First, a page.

This intrigued me, because I had not been training full range-of-motion lifts, and had only been working power lifts, rather than strength. In case you're unaware, sports scientists have broken down types of strength into different categories. Vladimir Zatsiorsky, for instance, breaks down strength into three types (Science and Practice 147):
- maximal strength (grinding strength, like that in powerlifting)
- speed strength (explosive strength, like in Olympic weightlifting or plyometrics)
- strength endurance (repetitive cyclic shit like rowing)
Conversely, Yuri Verkhoshansky and Mel Siff separate strength into five distinct groups (Supertraining 151):
- Isometric strength (static holds)
- Quasi-Isometric strength (low velocity, powerlifting style)
- Strength-Speed (more explosive, but still low velocity)
- Speed-Strength (explosive at intermediate velocity)
- Explosive strength (explosive at high velocity)
For me, pre-exhaustion always=leg extensions... and you know how I feel about leg extensions.
Though I had never really considered any of this, I knew it, as I'd read it in Science and Practice of Strength Training a couple of years ago. I'm not sure what's more sad- how far behind the East we are in sport science, or the fact that I'd completely discarded this bit of knowledge. I'd chalked that shit up to the "pre-exhaustion" bullshit bodybuilders always carry on about, and have always considered to be a giant pile of horseshit. Besides, I figured, I'd just kicked a decent amount of ass at that powerlifting meet, I had no need for anything but quasi-isometric and isometric/maximal strength.
In my conceit/loss aversion delusions, I ignored Zatsiorsky's recommendations for structuring one's workouts with this priority:
- Main sport exercises
- Dynamic before slow exercises
- Larger groups before smaller
This, of course, makes perfect sense, and I'd ignored it due to a fear that if I stopped what I was doing, I'd backslide and lose the progress I'd made. Luckily, I got to the point by January that full squats or ultra-heavy partials were completely out of the question. Thus, I was forced to make a change, and I did.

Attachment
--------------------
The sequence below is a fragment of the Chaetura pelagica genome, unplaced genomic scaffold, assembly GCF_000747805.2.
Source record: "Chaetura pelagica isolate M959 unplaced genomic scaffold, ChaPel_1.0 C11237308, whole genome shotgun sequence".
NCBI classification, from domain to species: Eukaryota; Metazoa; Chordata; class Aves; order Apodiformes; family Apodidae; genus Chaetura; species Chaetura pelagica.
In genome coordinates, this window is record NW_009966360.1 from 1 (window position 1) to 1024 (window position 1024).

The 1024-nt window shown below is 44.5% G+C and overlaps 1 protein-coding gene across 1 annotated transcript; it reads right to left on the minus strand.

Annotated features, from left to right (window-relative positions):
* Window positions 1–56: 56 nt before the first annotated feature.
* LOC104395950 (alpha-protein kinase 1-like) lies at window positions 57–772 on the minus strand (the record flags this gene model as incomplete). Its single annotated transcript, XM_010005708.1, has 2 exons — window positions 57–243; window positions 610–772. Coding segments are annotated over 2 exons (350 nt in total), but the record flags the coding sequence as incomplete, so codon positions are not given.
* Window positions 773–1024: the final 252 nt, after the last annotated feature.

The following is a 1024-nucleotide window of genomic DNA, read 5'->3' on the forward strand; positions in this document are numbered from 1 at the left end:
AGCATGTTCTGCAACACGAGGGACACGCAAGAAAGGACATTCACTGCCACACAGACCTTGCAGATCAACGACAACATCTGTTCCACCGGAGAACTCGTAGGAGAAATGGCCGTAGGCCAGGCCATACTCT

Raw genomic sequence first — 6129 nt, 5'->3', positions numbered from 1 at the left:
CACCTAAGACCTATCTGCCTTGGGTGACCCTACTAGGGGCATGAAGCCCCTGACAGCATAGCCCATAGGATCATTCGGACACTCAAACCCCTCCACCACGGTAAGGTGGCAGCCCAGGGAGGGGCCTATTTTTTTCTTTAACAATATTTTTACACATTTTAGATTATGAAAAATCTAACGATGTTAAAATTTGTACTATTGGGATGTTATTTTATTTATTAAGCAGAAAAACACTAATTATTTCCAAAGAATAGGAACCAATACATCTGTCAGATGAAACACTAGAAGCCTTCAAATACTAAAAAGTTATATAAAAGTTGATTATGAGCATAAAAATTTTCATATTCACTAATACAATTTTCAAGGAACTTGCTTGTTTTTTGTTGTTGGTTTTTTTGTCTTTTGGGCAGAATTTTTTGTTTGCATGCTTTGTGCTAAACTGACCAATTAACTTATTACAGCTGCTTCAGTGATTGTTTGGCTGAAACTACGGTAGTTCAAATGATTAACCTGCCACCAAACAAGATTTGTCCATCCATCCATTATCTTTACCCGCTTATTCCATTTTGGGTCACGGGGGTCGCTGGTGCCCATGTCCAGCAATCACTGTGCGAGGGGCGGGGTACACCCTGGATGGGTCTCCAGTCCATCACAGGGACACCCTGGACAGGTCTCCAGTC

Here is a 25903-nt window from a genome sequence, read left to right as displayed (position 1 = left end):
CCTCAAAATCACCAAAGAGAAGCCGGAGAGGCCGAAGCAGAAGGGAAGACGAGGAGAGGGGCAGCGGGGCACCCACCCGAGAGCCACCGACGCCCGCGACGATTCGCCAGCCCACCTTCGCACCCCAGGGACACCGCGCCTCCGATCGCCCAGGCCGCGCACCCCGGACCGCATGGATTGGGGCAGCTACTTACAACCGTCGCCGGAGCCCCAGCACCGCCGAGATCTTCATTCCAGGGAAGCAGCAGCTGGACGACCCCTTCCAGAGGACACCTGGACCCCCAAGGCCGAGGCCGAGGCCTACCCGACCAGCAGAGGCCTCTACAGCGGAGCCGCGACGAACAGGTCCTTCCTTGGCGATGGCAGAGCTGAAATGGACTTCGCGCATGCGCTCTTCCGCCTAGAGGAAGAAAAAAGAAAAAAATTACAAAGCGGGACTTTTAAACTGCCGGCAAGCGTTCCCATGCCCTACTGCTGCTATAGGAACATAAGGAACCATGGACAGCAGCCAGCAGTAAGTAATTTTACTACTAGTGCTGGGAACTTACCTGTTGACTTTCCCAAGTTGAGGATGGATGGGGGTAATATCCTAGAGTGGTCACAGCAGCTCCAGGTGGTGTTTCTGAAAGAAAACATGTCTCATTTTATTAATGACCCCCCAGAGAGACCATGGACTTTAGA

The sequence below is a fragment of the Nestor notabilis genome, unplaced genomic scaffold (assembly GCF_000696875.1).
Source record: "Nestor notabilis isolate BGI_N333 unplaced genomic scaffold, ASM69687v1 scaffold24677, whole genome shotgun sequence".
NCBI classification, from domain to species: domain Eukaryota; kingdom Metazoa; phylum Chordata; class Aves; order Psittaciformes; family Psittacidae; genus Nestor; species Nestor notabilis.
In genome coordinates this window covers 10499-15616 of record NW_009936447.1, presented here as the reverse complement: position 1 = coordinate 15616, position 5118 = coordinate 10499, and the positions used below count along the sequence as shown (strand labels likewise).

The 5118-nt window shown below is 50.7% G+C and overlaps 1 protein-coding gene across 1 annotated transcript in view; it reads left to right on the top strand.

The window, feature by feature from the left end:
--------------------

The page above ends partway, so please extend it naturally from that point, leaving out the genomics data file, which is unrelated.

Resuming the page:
My leg, saying to me: "Oklahoma kid. That's me. I'm the Oklahoma kid. You fuckin' varmint! Dance. Dance. YAHOO, YA MOTHERFUCKER!"
In an effort to work on my flexibility and hopefully stretch out my IT band (which ended up working), I started doing rock bottom jump squats. Initially, I just focused on doing sets of 5 with 135, in an effort to get a good stretch and really explode out of the bottom. On days where my leg wasn't acting like Joe Pesci in every fucking scene of Goodfellas, I followed that with a few sets of partial front or back squats. The number of sets varied based up on feel, but usually went along the lines of 3x5x135, 3x3x225. I didn't actually get back to a 315 jump squat until early March, but given the amount of shit my IT band was giving me, I felt pretty good with my progress.
"Soviet studies show that utilization of explosive lifts prior to maximal efforts increase the likelihood of Jamie Koeppe spontaneously materializing in the vicinity of a lifter by 64.7%" (Verkhoshansky 864)
In the next installment- how I changed my mindset, more science behind how this works, the workouts I did to take my 5RM on jump squats up 50 lbs and get my 1RM on them up to 375. Here's a teaser trailer for the vid, and the next actual blog will be the conclusion to the running series (finally).
Brafman, Ori. Sway: The Irresistible Pull of Irrational Behavior.
Zatsiorsky, Vladimir. Science and Practice of Strength Training.
Siff, Mel, and Yuri Verkhoshansky. Supertraining.